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Community Support

For many years AfriCat North has been directly involved with human-wildlife conflict incidents on communal and commercial farmland adjacent to the Etosha National Park.

The AfriCat Community Support Programme directly supports and uplifts the communal farming communities along the western, north-western and northern borders of the Etosha National Park. Incidents of lion-related conflict along the Etosha borders, as well as in some neighbouring communal conservancies, are frequent. By improving on their livestock protection methods, both communal and commercial farming communities will lose less livestock and, with continued support and education, these communities will destroy fewer lions.

africat community support1lion guard meeting in the fieldafricat community supportafricat community kraal handover

In 2002 AfriCat North (then Afri-Leo) initiated the Etosha Boundary Fence Project to mitigate the conflict situations which arose when lions left the confines of protected areas and killed livestock on commercial and communal farmland. The border fence between farmland and the Park is not predator-proof and the Government’s policy is not to pay compensation for the high stock losses. Together with the Etosha-based Ministry of Environment and Tourism a monitoring programme was conducted on 40 of the 50 commercial farms along the southern boundary of Etosha. Based on the findings AfriCat North committed itself to supporting the upgrading of certain sections of this boundary, so-called “Hot Spots”, where cross-border lion movement increased seasonally. A ten-kilometre section of the fence was electrified and entry/exit holes repaired. The affected farmers were encouraged to monitor, maintain and repair their side of the fence on a regular basis and the Etosha fencing teams agreed to do the same. The success of the project was evident in the restricted lion movement and subsequent reduced livestock losses for two seasons. Thereafter, the farmers inexplicably refrained from regular maintenance and, together with increased cross-border elephant movement and grass and bush growth, this section of the fence has once again fallen into disrepair. Increased lion movement has resulted in increased livestock loss, with the annual destruction of approximately 12 to 15 lions on these specific properties.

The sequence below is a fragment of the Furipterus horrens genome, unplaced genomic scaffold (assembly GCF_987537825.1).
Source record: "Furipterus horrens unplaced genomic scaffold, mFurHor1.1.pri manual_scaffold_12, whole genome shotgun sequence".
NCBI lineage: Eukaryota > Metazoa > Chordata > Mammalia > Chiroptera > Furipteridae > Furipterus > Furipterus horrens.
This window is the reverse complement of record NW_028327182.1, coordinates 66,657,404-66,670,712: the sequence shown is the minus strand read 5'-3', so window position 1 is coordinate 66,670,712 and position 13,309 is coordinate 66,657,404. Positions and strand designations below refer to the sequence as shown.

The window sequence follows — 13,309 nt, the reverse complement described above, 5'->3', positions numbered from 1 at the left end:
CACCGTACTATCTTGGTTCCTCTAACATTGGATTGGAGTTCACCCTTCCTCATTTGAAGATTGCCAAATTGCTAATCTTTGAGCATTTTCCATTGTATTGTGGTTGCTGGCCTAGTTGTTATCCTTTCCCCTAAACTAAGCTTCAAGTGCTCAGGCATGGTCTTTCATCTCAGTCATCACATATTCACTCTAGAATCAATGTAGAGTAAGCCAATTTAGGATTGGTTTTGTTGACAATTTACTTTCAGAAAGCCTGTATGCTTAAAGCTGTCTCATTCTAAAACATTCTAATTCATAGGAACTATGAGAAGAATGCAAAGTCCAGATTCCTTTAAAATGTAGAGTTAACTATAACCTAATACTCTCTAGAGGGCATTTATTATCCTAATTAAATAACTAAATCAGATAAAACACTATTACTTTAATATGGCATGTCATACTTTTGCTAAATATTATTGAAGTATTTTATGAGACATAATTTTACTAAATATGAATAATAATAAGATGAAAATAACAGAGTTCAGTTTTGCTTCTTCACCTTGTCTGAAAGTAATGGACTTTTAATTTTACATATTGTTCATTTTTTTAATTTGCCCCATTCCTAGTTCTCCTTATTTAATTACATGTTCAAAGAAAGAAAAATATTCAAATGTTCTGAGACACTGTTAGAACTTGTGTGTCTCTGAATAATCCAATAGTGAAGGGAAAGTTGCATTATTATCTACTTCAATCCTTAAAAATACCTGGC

April 2004 saw the start of the Communal Farms Fence Programme, after AfriCat North was contacted by Headman Max Haraseb of the Khoa di //Hoas Conservancy in the Kunene region, with a request for help with lion conflict on Marienhöhe farm. Marienhöhe is the first communal farm west of the main road to Ruacana, and shares a common border with the Etosha National Park. AfriCat North pledged support to assist with fence repair along the 18 kilometre border between the Hobatere* conservation area and the communal farms. Mesh and steel wire, fence posts and food for the men at work, were donated. The communal farmers carried out the fence repair and regular maintenance and fence patrols were implemented, minimising the cross-border movement of lions. Livestock losses were reduced from 36 - 40 per annum to 6 - 10 and cooperation between the Etosha wardens and these border farmers also improved.

upgrading kraalbush barrier

AfriCat North started the Livestock Protection Programme in 2008. Farmers are encouraged to adopt modern farm-management techniques and more importantly to improve on livestock protection methods, i.e. building stronger kraals (pens) and reinstating herdsmen. This programme is the essence of AfriCat’s support of communal farming communities: Improved Livestock Management: The resultant minimised losses and subsequent increased profits will allow for greater tolerance of predators. Poverty Reduction: Improved livestock management and farming techniques and effective, well-planned herd management will produce higher quality livestock allowing for improved mass and higher prices fetched at auctions. Employment Opportunities: Communal conservancies have paved the way for increased value (and therefore greater protection) of all forms of wildlife. For some communities the benefits of conserving and protecting their wildlife are tangible; revenue generated by the lodges and other tourism-related activities is used to build schools and supplement school fees. Employment opportunity within the conservancy has been greatly improved. Pride and a sense of achievement, previously lacking, are now evident in the increasing number of tour guides and game-guards employed by their own conservancies. The more commitment to conservation evident in these conservancies and the more wildlife seen, the more tourists will visit: as sustainable elephant, rhino and lion populations become more visible, the more revenue will be generated. * The Hobatere conservation area of approximately 85 000 acres is state-owned but privately managed.

africat north activity map 2016 2018

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